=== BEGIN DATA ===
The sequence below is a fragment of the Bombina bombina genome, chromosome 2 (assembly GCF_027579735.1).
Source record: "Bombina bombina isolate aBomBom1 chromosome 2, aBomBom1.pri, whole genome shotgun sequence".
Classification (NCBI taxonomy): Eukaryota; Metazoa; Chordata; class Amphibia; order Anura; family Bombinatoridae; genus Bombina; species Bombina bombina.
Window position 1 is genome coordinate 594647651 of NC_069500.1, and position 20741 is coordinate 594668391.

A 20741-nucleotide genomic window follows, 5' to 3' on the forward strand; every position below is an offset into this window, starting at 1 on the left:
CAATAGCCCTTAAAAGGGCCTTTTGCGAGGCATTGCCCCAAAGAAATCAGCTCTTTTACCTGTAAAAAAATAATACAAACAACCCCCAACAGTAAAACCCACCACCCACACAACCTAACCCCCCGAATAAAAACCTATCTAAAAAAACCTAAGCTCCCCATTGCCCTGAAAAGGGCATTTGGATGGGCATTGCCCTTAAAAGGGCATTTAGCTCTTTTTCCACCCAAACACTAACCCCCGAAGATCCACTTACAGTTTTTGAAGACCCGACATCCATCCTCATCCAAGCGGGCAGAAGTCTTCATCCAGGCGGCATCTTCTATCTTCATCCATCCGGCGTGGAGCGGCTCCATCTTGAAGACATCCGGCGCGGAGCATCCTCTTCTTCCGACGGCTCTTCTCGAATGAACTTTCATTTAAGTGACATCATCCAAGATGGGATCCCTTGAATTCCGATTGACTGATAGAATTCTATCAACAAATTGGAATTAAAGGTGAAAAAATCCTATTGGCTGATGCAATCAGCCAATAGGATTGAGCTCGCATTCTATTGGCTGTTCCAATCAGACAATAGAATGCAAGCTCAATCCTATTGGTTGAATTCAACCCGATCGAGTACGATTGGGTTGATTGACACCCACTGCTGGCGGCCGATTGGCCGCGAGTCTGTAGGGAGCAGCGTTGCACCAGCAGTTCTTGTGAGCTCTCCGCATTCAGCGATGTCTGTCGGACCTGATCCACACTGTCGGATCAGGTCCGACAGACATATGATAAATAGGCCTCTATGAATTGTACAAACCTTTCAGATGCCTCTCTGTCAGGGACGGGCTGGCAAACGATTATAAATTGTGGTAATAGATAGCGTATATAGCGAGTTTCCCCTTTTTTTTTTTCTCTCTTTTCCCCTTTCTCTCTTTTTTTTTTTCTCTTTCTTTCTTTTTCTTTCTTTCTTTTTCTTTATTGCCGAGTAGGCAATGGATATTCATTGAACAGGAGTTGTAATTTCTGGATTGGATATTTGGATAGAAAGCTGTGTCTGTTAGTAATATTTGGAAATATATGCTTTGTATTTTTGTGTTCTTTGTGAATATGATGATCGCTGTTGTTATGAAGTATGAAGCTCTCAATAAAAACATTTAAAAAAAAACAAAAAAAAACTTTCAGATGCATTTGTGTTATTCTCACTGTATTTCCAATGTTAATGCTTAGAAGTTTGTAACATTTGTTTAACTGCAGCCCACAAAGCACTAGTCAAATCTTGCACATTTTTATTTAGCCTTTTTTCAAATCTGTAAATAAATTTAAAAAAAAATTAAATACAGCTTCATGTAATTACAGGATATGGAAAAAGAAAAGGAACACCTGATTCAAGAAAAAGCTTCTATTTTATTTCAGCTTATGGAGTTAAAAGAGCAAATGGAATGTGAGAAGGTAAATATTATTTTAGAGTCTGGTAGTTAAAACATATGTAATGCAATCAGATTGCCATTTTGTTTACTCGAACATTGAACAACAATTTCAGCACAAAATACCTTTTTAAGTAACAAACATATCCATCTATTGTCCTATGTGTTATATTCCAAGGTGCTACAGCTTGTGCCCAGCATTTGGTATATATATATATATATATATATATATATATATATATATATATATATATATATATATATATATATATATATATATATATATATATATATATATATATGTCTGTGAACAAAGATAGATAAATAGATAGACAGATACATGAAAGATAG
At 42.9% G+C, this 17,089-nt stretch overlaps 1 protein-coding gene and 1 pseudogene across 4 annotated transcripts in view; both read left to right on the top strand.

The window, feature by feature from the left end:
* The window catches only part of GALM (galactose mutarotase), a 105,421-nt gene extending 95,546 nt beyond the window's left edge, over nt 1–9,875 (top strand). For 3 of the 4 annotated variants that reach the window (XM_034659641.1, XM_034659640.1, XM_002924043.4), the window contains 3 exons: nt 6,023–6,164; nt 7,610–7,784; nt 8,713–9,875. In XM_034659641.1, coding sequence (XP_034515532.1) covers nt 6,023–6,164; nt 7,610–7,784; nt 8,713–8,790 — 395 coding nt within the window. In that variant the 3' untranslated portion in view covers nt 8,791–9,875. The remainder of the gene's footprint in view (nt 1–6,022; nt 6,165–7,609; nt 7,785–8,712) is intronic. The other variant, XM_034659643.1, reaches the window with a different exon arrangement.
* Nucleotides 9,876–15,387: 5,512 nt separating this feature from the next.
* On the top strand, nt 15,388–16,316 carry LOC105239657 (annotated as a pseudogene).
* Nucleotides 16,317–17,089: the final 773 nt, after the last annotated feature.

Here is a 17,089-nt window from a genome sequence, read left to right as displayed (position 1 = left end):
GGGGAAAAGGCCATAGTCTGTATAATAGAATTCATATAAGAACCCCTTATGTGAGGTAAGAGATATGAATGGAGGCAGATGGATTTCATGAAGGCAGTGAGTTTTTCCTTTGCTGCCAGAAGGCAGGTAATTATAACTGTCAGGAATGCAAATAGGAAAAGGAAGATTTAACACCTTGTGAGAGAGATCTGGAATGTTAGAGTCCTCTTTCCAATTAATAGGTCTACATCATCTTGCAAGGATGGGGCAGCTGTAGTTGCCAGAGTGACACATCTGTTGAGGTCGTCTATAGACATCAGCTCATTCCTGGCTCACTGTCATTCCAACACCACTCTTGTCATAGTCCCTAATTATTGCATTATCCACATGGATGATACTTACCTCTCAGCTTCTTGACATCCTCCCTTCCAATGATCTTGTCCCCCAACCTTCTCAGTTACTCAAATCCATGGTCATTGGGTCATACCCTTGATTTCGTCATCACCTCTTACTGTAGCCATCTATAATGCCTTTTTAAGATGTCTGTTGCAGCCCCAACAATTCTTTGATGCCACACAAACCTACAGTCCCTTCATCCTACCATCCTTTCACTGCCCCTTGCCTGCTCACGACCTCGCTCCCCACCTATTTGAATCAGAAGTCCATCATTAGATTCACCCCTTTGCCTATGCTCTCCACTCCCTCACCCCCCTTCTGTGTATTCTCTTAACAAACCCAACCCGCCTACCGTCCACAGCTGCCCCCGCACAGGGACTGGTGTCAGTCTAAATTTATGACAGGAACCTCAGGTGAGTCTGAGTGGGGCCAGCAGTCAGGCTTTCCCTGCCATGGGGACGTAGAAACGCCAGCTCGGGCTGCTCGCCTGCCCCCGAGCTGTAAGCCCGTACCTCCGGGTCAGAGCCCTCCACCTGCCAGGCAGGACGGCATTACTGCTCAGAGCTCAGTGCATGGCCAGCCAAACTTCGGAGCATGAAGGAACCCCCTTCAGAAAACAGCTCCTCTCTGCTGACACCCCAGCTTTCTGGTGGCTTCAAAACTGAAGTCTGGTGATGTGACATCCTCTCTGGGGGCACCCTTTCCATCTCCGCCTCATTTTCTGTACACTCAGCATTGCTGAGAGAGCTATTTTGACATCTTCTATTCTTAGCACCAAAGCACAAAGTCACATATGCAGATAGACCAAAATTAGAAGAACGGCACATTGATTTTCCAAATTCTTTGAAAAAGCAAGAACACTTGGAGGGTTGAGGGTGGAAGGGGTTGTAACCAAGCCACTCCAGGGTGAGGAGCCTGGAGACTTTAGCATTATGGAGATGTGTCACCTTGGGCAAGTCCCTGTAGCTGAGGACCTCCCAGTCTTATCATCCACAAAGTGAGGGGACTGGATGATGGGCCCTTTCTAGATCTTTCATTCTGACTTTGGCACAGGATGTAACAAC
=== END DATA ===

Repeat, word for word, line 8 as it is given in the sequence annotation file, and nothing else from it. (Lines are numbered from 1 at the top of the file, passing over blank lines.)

The window, feature by feature from the left end: